“Awww man…how’d I get into this?” Billy yelled over the cacophony of sheeting rain and hail. He nervously glanced over at his cousin, Susan, and grimaced at her child-like reactions. She looked over and grinned widely.
“You were the one who came to me, Billy.” Susan reminded him sharply and turned to continue to peer out the window. “Remember, I didn’t want you to come, ‘cause this job is dangerous.”
He sighed and squinted as he tried to look through the rain. It was official; his older cousin was nuts—twisted even. The police radio was crackling next to him, and Susan held up her hand as the van of equality demented scientists fell silent.
“We’re in the middle of it...” Susan announced and Billy rolled his eyes, until she gave him the command.
“Stop, pull over. Sam, what’s your radar telling us?”
“It’s passing overhead. We got a strong hook echo…it’s got to be now or never,” the stocky man called, grinning widely.
As he spoke, the rain seemed to stop and someone mumbled a word that Billy was sure he never heard from any good southern Baptist before.
“Everyone out; all eyes on the sky!” someone ordered and there was a mass evacuation from the van except for Billy.
Billy stayed in his seat, watching the team. He had learned one thing from these people in the past few days—be ready to roll at any minute.
Susan’s dark grey eyes were searching the sky for something and then she lifted the camera to her face, calling. “We got a wall cloud!”
Billy grabbed the radio and keyed it, speaking. “Confirmed spotting of a wall cloud...” He began and the proceeded to rattle of their location.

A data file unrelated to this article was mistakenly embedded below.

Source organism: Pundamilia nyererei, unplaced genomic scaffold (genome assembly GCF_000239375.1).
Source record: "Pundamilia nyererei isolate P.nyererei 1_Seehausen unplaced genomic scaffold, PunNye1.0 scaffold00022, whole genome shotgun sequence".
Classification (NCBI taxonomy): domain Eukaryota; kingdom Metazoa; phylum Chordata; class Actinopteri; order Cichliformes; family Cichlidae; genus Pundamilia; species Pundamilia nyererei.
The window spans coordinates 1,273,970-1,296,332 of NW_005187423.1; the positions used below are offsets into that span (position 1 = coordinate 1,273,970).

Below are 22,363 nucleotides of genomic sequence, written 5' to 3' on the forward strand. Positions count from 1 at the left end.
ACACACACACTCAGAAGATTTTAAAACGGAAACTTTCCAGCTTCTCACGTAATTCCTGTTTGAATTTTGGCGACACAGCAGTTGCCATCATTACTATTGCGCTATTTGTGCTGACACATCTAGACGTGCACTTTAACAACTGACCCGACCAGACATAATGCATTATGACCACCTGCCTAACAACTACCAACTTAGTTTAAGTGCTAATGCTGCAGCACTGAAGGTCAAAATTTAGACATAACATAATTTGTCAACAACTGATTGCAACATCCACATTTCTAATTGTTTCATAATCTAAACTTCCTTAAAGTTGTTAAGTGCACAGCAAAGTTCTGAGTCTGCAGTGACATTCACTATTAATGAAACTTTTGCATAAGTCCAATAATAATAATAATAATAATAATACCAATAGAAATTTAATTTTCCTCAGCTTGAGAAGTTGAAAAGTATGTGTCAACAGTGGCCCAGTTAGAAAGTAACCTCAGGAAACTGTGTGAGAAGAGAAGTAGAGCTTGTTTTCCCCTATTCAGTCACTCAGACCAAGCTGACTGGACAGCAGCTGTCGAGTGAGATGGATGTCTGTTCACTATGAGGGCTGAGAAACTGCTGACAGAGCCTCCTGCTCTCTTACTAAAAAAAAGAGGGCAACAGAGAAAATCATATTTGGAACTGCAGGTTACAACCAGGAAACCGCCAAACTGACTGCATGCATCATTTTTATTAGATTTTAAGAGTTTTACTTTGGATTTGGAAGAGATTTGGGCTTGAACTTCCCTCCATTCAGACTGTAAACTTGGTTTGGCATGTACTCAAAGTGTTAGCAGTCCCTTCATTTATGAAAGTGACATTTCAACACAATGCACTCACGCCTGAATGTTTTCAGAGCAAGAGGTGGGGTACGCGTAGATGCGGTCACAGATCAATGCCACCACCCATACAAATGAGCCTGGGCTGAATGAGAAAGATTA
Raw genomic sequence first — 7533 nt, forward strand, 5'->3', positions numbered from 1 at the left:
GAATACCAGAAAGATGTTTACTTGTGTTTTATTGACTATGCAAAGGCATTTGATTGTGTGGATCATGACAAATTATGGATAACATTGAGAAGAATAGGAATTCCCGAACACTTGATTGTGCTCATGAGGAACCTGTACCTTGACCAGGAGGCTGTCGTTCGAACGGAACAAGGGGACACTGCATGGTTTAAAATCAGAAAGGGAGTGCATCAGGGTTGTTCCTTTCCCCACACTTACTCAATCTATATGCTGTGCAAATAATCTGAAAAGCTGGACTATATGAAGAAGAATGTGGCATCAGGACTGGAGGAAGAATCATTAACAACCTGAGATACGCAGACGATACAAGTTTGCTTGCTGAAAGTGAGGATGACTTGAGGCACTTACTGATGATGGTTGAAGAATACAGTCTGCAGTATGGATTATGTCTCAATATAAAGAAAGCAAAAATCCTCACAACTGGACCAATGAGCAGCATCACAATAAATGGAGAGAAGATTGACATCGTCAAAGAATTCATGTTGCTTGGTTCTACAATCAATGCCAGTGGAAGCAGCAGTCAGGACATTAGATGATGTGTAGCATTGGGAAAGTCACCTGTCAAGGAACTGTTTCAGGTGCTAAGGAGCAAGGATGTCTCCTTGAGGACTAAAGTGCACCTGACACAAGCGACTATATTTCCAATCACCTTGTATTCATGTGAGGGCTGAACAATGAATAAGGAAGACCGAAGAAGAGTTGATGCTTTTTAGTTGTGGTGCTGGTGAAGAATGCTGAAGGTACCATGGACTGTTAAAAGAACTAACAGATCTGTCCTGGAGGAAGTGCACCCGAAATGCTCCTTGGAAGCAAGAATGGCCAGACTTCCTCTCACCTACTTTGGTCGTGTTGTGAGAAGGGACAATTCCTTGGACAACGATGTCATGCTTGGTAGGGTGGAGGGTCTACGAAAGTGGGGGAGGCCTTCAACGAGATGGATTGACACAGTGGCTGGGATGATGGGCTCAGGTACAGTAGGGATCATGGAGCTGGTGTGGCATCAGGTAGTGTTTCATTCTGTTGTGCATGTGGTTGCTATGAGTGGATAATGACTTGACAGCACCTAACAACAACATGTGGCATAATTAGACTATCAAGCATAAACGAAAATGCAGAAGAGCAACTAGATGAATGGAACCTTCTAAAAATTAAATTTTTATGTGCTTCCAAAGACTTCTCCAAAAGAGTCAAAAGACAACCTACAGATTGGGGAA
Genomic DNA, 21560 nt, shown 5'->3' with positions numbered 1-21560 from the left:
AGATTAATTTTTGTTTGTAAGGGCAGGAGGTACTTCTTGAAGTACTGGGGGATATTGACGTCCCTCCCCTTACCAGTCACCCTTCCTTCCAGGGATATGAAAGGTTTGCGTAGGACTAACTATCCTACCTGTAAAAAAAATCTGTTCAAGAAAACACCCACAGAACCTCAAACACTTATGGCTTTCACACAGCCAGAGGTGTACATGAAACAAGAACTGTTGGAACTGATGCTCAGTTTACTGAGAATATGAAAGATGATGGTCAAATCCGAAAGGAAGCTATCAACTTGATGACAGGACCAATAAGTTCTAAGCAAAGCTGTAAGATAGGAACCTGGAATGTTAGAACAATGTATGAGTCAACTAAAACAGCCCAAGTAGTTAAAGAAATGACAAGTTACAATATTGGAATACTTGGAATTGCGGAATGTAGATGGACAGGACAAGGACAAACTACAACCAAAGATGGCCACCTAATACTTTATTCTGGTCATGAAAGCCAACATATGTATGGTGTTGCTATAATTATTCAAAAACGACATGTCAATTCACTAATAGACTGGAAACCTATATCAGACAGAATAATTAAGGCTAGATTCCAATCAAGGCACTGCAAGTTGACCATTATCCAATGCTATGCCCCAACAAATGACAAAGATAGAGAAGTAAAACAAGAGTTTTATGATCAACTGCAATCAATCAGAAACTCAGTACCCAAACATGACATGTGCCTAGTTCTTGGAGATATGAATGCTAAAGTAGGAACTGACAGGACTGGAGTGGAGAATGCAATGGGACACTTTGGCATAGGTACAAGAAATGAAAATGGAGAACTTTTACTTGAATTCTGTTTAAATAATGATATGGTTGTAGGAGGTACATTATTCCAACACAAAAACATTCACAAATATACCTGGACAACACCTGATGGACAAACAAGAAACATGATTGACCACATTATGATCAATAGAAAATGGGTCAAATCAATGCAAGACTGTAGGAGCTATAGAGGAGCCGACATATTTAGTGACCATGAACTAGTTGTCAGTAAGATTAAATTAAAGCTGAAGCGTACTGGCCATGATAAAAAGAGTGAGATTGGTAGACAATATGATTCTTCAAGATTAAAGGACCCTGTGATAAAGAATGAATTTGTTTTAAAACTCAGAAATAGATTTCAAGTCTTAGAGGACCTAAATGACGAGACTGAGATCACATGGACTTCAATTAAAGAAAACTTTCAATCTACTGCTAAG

He glanced up, and his green eyes grew large. There it was. Billy saw it slowly descend from the cloud and he laid on the horn, drawing his cousin’s attention. Wordlessly, he pointed towards the growing funnel crowd and despite not being able to hear what she said, it was easy to read her lips.
Another oath fell from her lips and simultaneously the team scrambled into the van. “Go Billy, go, go, go!”
He didn’t need any other encouragement. Without waiting for the door to slide shut, he shifted the van back into gear and hit the gas, turning the van away from the storm and Susan began to call directions—her eyes glued to the sky.
“There’s no outrunning this beast,” she called. Billy looked up, and uttered a similar oath to those already said. It looked as if a wedge shaped cloud had literally sat upon the earth.
“Find a ditch, Billy! Find us a ditch or something; we gotta get safe, now.”
He nodded and drove towards the sheeting rain, his eyes looking for the perfect spot for them to seek shelter.
THERE! A ditch, just off the road was perfect. He swerved, and pulled the van off the road.
The van emptied and seven bodies hit the sticky mud with a slap.
The wind was picking up and the sky was turning a sickly green color. A roar, like a train, filled Billy’s ears. He buried his head in the mud, praying that it would be over soon.
A giggle next to him caused him to look up in confusion. Susan’s lanky form was shaking, not from fear, but from her laughing.
It was official; his cousin was a twisted girl.
Once the storm passed, the team stood up and began to attempt the cleaning process. That is, everyone, but Susan. Instead, she stood there, staring up at the blue sky.
Softly, she began to quote, “He stilled the storm to a whisper; the waves of the sea were hushed.”
Dazed, Billy looked around at the destruction surrounding them and quietly began to sing, “When the oceans rise and thunders roar, I will soar with You above the storm. Father, You are King over the flood, I will be still and know You are God.”
They had what they needed. Now began the process of helping clean up and rebuilding lives.
Psalm 107:29 (NIV)
Still By Reuben Morgan Copyright: © 2002 Hillsong Publishing
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